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Missing Parts

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MISSING PARTS, NeoFuturists. The Neo-Futurists kick off their prime-time season with Sean Benjamin's new work on the discontinuity of time and identity. But though the writing is occasionally quite clever and the four performers (including Benjamin, who also directs) are winsome, the show ultimately feels rather hollow. Set in a vaguely authoritarian and hermetic black-and-white world, Missing Parts is an existential Mobius comic strip employing familiar devices and themes. Time shifts, actions repeat, and the actors step in and out of one another's roles. The characters clean guns, fiddle with screwdrivers, add items to a list of forbidden phrases ("please," "thank you," most words ending in "-ion"), and answer philosophical questions. ("What separates us from the animals?" "We cook our meat. Hope.") Overall the effect is like watching a Laurel and Hardy film scripted by Samuel Beckett, without the underlying pathos or painful wit of either.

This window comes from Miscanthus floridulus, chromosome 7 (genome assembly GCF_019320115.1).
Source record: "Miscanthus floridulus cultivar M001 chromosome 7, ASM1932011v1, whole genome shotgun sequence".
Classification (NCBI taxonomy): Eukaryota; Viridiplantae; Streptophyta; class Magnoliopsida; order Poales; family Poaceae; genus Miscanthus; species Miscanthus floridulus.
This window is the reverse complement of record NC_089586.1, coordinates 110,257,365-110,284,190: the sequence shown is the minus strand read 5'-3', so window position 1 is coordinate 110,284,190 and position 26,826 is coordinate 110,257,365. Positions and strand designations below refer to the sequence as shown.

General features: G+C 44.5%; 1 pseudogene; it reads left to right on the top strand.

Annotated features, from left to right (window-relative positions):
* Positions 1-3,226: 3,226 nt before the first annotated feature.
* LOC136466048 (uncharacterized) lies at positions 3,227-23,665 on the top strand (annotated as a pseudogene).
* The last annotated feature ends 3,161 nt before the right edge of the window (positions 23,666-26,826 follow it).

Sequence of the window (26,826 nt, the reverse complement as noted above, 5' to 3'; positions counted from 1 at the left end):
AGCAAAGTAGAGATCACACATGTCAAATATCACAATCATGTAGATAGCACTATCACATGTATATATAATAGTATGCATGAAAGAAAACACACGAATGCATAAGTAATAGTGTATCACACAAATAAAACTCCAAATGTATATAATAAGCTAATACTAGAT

But there are charming moments and performances, particularly Noelle Krimm's doe-eyed waif, given to using her hands to illustrate her words, and Andy Bayiates's self-assured none-too-bright guy. Phil Ridarelli's voice-overs boom with the faux enthusiasm of a home-shopping-network shill, and the accompanying player-piano sound track effectively captures Benjamin's No Exit nickelodeon world. But as a disquisition on life's nonlinear possibilities, the script feels both overfamiliar and undercooked.

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